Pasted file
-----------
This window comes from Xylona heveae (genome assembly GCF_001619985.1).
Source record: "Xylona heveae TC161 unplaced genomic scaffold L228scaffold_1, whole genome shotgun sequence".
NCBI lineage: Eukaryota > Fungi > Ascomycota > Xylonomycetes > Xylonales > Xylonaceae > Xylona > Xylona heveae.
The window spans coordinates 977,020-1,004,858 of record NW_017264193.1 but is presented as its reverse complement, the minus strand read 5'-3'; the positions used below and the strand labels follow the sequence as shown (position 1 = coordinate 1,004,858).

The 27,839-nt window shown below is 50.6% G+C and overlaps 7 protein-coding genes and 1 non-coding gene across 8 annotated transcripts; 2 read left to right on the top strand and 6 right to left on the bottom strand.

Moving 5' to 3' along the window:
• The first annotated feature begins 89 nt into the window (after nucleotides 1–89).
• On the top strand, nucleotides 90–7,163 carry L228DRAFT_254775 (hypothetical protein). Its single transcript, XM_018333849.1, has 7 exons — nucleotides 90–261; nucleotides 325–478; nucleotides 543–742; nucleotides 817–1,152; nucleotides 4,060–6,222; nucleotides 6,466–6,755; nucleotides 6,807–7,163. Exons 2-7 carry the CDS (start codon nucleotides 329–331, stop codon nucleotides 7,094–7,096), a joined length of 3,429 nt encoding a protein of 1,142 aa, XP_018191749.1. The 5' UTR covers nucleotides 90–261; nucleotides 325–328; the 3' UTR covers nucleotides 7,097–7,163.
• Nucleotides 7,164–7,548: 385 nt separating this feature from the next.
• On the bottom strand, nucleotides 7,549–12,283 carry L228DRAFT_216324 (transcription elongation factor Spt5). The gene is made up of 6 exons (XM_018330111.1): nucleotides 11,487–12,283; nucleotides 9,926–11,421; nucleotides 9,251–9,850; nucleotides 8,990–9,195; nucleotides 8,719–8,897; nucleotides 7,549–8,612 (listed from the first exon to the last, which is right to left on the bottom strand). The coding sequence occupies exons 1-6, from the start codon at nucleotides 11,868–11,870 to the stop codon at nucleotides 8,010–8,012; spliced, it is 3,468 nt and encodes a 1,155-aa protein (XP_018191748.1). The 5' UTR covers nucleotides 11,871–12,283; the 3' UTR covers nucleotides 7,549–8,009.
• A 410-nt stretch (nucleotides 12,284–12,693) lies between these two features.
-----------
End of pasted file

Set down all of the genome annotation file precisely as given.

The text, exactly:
This window comes from Xylona heveae (genome assembly GCF_001619985.1).
Source record: "Xylona heveae TC161 unplaced genomic scaffold L228scaffold_1, whole genome shotgun sequence".
NCBI lineage: Eukaryota > Fungi > Ascomycota > Xylonomycetes > Xylonales > Xylonaceae > Xylona > Xylona heveae.
The window spans coordinates 977,020-1,004,858 of record NW_017264193.1 but is presented as its reverse complement, the minus strand read 5'-3'; the positions used below and the strand labels follow the sequence as shown (position 1 = coordinate 1,004,858).

The 27,839-nt window shown below is 50.6% G+C and overlaps 7 protein-coding genes and 1 non-coding gene across 8 annotated transcripts; 2 read left to right on the top strand and 6 right to left on the bottom strand.

Moving 5' to 3' along the window:
• The first annotated feature begins 89 nt into the window (after nucleotides 1–89).
• On the top strand, nucleotides 90–7,163 carry L228DRAFT_254775 (hypothetical protein). Its single transcript, XM_018333849.1, has 7 exons — nucleotides 90–261; nucleotides 325–478; nucleotides 543–742; nucleotides 817–1,152; nucleotides 4,060–6,222; nucleotides 6,466–6,755; nucleotides 6,807–7,163. Exons 2-7 carry the CDS (start codon nucleotides 329–331, stop codon nucleotides 7,094–7,096), a joined length of 3,429 nt encoding a protein of 1,142 aa, XP_018191749.1. The 5' UTR covers nucleotides 90–261; nucleotides 325–328; the 3' UTR covers nucleotides 7,097–7,163.
• Nucleotides 7,164–7,548: 385 nt separating this feature from the next.
• On the bottom strand, nucleotides 7,549–12,283 carry L228DRAFT_216324 (transcription elongation factor Spt5). The gene is made up of 6 exons (XM_018330111.1): nucleotides 11,487–12,283; nucleotides 9,926–11,421; nucleotides 9,251–9,850; nucleotides 8,990–9,195; nucleotides 8,719–8,897; nucleotides 7,549–8,612 (listed from the first exon to the last, which is right to left on the bottom strand). The coding sequence occupies exons 1-6, from the start codon at nucleotides 11,868–11,870 to the stop codon at nucleotides 8,010–8,012; spliced, it is 3,468 nt and encodes a 1,155-aa protein (XP_018191748.1). The 5' UTR covers nucleotides 11,871–12,283; the 3' UTR covers nucleotides 7,549–8,009.
• A 410-nt stretch (nucleotides 12,284–12,693) lies between these two features.